The Day My Runny Nose Ran Away

The Day My Runny Nose Ran Away

5.0 1
by Jason Eaton, Ethan Long
     
 

One morning, Jason wakes up to find something missing-his nose. According to a note left on his pillow, the nose ran off in protest. Jason follows his renegade schnoz all the way to Nose Island, where he discovers that it has become king and is leading a nose revolution! Will Jason succeed in foiling the noses' plan? More important, will he convince his nose to get…  See more details below

Overview

One morning, Jason wakes up to find something missing-his nose. According to a note left on his pillow, the nose ran off in protest. Jason follows his renegade schnoz all the way to Nose Island, where he discovers that it has become king and is leading a nose revolution! Will Jason succeed in foiling the noses' plan? More important, will he convince his nose to get back on his face? Don't count on it-only the unexpected happens in this fabulously funny fantasy by a talented new author-and-illustrator team.

Editorial Reviews

Publishers Weekly
Caldecott medalist Egielski's artwork outshines the text in this inventive book about the Statue of Liberty climbing down "from her sacred place" and walking from New York to San Francisco. She waves to citizen farmers, engineers, children of immigrants and cheering cowboys along the way. As she gazes at the Golden Gate Bridge, a boy delivers messages to the homesick statue from the citizens of New York ("Please come back!"), and when Liberty returns to her harbor, New Yorkers treat her to a ticker tape parade. The concept is interesting, but DiPucchio's (Bed Hogs) phrases at times seem shoehorned to fit the strict meter and the co-opting of familiar song lyrics (Liberty is "in search of amber waves of grain," and journeys from "sea to shining sea" and "travels 'cross the fruited plain") contribute to a sense of trumped-up sentimentality. However, Egielski, like Pygmalion, brings the statue to life. Like Paul Bunyan, Liberty towers over her surroundings as she strides across the country, reacting to all that she sees, always retaining her stately grace. A concluding author's note lists kid-pleasing facts about the statue (e.g., she has 25-foot feet that "would require sandals in an astounding size 879!"). Ages 4-7. (Sept.) Copyright 2004 Reed Business Information.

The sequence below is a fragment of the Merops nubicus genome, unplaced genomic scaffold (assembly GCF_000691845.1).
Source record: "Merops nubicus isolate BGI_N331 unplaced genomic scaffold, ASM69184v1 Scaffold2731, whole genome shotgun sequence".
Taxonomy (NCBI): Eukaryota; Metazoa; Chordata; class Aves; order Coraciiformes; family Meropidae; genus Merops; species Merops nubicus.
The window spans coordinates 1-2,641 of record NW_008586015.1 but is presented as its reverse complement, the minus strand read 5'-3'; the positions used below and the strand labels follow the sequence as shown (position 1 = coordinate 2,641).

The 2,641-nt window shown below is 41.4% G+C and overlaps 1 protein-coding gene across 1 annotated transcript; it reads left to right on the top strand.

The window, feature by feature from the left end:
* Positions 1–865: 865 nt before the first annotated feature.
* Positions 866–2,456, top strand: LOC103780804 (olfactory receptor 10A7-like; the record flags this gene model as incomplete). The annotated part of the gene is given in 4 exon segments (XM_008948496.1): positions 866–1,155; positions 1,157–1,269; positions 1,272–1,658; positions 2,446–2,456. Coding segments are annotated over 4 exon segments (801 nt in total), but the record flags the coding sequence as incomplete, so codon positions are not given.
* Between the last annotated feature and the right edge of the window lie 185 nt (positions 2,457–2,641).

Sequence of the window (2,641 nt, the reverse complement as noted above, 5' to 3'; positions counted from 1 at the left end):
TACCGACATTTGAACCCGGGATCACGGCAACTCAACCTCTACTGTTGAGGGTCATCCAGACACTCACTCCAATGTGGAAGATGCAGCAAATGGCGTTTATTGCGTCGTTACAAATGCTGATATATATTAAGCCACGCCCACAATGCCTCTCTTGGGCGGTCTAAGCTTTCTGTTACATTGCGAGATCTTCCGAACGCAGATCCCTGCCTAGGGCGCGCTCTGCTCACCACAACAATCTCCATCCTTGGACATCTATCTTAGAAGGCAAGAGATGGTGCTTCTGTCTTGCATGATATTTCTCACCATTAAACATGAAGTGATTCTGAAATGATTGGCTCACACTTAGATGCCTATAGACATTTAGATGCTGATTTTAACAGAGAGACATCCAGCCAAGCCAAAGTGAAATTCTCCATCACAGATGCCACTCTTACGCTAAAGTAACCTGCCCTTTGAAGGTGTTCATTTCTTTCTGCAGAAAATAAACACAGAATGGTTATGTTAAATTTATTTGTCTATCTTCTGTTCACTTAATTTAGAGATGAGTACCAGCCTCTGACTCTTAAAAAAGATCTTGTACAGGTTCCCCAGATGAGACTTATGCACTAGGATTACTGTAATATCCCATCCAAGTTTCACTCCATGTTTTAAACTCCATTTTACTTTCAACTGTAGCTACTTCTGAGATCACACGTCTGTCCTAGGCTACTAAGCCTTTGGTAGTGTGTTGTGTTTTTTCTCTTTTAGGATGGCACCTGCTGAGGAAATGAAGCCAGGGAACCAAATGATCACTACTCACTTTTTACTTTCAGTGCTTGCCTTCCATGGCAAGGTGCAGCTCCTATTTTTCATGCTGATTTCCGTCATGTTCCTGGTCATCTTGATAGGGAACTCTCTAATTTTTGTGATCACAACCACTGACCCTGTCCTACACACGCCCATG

School Library Journal
Gr 1-3-Who "nose" what would happen if a body part suddenly decided to leave for a better life? Fed up with Jason's careless abuse ("You wiped me up and down your lousy sleeve-"), his nose, Montague, deserts overnight, leaving the boy with odorless food, jeers from his classmates, and slipping glasses. His grandfather tells him to "hitch a ride with the Ship of Lost Things" to Nose Island, where he discovers that his own renegade nose not only rules the current community, but also plans to "conquer the world." Eaton's last pages provide the perfect unexpected plot resolution, while Long's humorous, bold, full-page cartoon art frames Jason's lengthy first-person narrative. A brightly colored fantasy for younger readers.-Mary Elam, Forman Elementary School, Plano, TX Copyright 2002 Cahners Business Information.
Kirkus Reviews
One day a most peculiar thing happened to Jason: Montague, his nose, left him a note on his pillow informing him that the mistreatment had to stop (blowing on scratchy paper towels, squishing against windows) and he took off. Jason can�t smell, his glasses keep slipping, and a sneeze is just plain nasty. His mom is unsympathetic (wiped his nose on his sleeve too many times) and his class stares and calls him No-Nose. Sent home from school, his grandfather recalls how the same thing happened to him, from sticking his nose in other people�s business, and he had to go to Nose Island to find it. He tells Jason to hitch a ride with the Ship of Lost Things; while onboard, the ship captain tells him never to take his nose for granted. When he lands on Nose Island, Jason discovers his nose has become king of the island. Montague orders a feast by throwing favorite foods on a bonfire to make delicious smells for the noses. Then he informs Jason of his plan for noses to take over the world. Taken prisoner, Jason manages to escape—without his nose—though when he returns to school, everyone there is noseless, too. Seems Montague has convinced all the noses in the world to join him. The first-person voice plays up the absurdity and the cartoon art matches the wacky story. A great variety of noses abounds, including the wooden one on the captain; the schnozzes and the color-saturated pages will attract readers. Unfortunately, while the idea is funny, the ending takes a nosedive, abruptly falling flat on its face. (Picture book. 5-8)

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Product Details

ISBN-13:
9780525470137
Publisher:
Penguin Young Readers Group
Publication date:
09/16/2002
Edition description:
1ST
Pages:
32
Product dimensions:
9.36(w) x 11.32(h) x 0.37(d)
Age Range:
5 - 9 Years

Meet the Author

Jason Eaton is the editor of thefreedonian.com, a Web site devoted entirely to humor.

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The Day My Runny Nose Ran Away 5 out of 5 based on 0 ratings. 1 reviews.
Guest More than 1 year ago
My son and I have already read this book 5 times and we have only had it for a few days. He loves the funny story, the pictures are beautiful. It is a smart, witty and laugh-out-loud story that should not be missed. I laugh when I read it out loud to him! GET THIS BOOK.